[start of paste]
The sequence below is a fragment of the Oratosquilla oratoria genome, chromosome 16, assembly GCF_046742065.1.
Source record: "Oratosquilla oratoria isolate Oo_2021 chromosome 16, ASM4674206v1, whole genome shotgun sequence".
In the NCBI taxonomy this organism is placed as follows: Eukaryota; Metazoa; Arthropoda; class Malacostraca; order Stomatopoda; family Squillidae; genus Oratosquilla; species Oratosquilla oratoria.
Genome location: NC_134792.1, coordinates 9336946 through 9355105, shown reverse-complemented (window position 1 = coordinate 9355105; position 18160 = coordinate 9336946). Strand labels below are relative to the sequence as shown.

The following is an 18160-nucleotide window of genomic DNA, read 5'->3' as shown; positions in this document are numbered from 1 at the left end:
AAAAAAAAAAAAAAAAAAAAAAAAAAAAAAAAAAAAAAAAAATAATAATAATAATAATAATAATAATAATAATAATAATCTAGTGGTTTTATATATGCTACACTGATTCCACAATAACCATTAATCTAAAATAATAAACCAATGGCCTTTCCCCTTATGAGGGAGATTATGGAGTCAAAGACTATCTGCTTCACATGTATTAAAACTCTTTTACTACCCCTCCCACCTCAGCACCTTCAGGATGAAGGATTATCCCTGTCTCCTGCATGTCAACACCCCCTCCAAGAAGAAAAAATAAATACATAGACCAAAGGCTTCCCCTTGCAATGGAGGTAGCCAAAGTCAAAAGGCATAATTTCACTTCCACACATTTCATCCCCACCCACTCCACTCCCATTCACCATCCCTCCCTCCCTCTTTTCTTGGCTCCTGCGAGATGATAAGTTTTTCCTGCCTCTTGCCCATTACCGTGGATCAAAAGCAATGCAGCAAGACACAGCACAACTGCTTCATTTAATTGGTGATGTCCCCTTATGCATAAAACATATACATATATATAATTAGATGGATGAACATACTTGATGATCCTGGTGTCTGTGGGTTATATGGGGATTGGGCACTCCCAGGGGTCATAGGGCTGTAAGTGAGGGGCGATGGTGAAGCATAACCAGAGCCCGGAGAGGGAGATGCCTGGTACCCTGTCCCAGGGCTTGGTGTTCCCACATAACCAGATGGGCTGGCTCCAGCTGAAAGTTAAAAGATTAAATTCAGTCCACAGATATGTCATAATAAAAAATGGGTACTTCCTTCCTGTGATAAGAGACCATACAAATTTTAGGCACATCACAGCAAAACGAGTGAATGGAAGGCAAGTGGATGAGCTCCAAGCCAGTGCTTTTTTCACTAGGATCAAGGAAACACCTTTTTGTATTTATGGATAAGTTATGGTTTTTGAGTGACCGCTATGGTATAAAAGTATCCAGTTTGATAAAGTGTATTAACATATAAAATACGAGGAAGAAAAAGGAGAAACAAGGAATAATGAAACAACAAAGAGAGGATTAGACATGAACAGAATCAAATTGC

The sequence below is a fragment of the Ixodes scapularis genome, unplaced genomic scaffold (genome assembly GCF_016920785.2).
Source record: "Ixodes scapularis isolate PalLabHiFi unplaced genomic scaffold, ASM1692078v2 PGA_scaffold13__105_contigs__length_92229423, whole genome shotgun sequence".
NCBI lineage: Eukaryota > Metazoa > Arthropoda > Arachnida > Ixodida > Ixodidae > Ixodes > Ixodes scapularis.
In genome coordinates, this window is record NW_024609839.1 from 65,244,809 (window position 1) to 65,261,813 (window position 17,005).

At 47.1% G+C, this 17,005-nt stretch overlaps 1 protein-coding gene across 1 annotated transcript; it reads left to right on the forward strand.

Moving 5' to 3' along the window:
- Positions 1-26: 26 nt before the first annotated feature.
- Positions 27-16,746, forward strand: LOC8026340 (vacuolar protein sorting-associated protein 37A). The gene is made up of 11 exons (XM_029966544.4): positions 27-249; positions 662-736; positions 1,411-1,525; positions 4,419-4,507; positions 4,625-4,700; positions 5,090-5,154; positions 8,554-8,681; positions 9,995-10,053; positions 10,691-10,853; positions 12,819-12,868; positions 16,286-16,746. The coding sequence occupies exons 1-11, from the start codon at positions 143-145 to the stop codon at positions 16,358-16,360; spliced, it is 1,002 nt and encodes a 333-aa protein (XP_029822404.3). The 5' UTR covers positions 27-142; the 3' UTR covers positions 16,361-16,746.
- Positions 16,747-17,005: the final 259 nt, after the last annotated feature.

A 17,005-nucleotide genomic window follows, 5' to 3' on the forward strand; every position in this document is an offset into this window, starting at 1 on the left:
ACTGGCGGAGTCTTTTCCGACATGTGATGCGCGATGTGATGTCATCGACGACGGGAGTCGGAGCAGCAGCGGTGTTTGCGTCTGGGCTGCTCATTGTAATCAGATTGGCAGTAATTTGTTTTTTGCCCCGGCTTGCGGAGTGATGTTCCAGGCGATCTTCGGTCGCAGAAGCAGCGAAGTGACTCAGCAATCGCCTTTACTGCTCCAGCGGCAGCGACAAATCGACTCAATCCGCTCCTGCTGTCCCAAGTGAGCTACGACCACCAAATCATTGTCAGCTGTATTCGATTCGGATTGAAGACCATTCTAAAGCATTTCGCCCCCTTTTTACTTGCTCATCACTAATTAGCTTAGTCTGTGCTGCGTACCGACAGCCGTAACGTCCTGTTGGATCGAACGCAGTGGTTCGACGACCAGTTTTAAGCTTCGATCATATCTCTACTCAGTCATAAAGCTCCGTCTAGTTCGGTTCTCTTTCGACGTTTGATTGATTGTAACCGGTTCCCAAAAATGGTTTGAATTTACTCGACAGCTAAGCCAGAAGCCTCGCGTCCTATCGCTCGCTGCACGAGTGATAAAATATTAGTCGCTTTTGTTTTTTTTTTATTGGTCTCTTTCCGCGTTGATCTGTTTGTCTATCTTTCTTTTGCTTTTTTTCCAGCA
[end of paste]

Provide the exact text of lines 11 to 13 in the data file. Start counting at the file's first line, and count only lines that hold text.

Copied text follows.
At 47.1% G+C, this 17,005-nt stretch overlaps 1 protein-coding gene across 1 annotated transcript; it reads left to right on the forward strand.

Moving 5' to 3' along the window:
- Positions 1-26: 26 nt before the first annotated feature.